What do you think about the resurgence of fiberglass fly rods over the past several years and in your opinion why do you think it is occurring?

I think a lot of new fishermen have "sticker shock" when the see the cost of getting into fly fishing today and simple economics argue for the less expensive fiberglass rods.  For a person on a tight budget, you can buy a used fiberglass fly rod made by Fenwick and other similar manufacturers and/or a new fiberglass rod for a fraction of what a new graphite rod costs. Once you add in the toughness advantage of fiberglass, the choice gets even clearer. People are rediscovering that you do not have to have $1000 or more in basic equipment to have a great time (and a successful time) fly fishing.

Looking back to when you and your father authored Fiberglass Fly Rods: The Evolution of the Modern Fly Rod From Bamboo to Graphite are there any rod makers or companies that you wish you would have included in that book or would include now if a second edition was printed?

It is surprising but I seldom get a question about a rod maker that we did not cover in the book. If a second edition is developed, I probably will include more information on foreign rod makers of fiberglass rods.

What do you think the advantages are of fiberglass as a material offers over graphite or even bamboo to those that build and fish these rods?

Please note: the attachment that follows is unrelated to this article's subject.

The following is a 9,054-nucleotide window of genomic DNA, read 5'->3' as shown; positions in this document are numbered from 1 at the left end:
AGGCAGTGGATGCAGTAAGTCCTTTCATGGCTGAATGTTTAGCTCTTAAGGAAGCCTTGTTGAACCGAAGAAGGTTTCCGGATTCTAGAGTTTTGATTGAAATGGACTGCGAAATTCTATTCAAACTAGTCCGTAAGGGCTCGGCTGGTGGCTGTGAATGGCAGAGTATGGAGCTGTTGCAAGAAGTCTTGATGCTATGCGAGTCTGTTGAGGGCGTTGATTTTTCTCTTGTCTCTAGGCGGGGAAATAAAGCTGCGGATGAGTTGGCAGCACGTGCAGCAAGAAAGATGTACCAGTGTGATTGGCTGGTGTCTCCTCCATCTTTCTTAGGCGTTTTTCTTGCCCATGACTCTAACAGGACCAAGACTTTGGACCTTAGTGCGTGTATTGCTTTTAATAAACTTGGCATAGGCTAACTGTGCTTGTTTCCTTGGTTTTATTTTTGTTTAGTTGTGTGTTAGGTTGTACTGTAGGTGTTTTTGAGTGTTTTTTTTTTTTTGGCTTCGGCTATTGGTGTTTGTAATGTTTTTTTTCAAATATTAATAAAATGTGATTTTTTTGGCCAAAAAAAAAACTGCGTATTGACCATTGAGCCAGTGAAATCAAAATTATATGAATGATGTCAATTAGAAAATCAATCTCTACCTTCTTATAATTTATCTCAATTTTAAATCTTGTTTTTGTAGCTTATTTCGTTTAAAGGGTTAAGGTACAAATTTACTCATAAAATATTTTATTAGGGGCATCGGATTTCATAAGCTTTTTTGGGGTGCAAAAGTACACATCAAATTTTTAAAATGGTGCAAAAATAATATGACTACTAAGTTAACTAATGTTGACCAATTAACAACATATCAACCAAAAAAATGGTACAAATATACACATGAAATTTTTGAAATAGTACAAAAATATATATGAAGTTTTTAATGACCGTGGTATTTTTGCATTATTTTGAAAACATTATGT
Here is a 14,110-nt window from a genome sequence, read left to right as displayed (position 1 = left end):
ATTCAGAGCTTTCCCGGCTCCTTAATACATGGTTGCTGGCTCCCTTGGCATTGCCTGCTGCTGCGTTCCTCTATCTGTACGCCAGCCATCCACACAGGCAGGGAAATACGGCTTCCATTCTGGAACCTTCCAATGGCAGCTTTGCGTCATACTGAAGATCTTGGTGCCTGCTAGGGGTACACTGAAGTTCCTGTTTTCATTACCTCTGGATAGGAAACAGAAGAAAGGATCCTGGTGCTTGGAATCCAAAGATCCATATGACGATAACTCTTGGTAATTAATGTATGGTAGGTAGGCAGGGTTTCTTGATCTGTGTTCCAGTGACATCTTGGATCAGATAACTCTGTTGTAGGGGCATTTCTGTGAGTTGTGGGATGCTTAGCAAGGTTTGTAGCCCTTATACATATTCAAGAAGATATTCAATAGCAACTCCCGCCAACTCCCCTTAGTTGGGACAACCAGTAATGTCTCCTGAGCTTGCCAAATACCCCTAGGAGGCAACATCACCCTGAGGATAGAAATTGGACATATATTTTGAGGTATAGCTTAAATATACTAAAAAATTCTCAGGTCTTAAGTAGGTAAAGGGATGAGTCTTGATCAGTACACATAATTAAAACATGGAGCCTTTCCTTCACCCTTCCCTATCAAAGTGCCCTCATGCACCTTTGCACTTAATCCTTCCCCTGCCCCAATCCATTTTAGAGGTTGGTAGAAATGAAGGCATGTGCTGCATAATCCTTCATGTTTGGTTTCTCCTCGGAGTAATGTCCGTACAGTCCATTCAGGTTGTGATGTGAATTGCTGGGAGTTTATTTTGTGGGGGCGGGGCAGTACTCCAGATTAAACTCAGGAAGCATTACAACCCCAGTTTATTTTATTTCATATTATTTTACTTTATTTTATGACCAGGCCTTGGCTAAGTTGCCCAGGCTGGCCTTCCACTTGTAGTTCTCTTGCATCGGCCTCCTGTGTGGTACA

I have already discussed the toughness advantage of fiberglass, which I think is very important. I also have found that a person actually lands more big fish on fiberglass rods than on graphite rods. We have been fishing in Mexico for the last 10 years or so for large saltwater fish (sailfish, roosterfish, tuna, dorado, etc.). When these large fish get close to the boat, they normally make a powerful last run that puts enormous strain on a fly rod. Graphite rods are normally very stiff and often break right above the grip at this critical time. The softer action of fiberglass allows a cushioning effect in the same situation and the fish actually gets landed.

Note: again for the sake of completeness, I think a person actually hooks more big fish on graphite rods (due to their greater sensitivity), with the trade off being that graphite rod fishermen have a harder time actually landing big fish.

What are some of your favorite and most cherished fiberglass fly rods in your collection? Are there certain ones that seem to get fished more than others and where do you like to take them? 

My favorite fly rods are the Sila-Flex rods made pre-Browning, Fenwick rods, and Scott rods. I use Fenwick fiberglass fly rods for all my Mexico saltwater fishing. Scott and Sila-Flex generally did not make a lot of heavier fiberglass rods, but I am sure the ones they did make would work equally well. I like to use this antique tackle and also older reels (Pfluegar, Fin Nor, etc) as it reminds me of my youth and does just as good of a job as the newer equipment. The money I save by using older equipment, allows me to buy more older equipment (which if truth was known, I probably do not need). A person can not have too many fly rods!

My favorite river is the Trinity River in northern California. I especially like the stretch of the river at Lewiston, California. My wife, family, and friends have fished there countless times. As I said earlier, we also like salt water fly fishing at Punta Colorada in Mexico and go there once a least once a year.

Finally, any water that my two grandsons (ages 4 and 2) and I fish on is also great (they like to fish with worms, which is also fine).

For more information on Victor R. Johnson, Jr. and his books please have a look at his website, Engineering Pathways.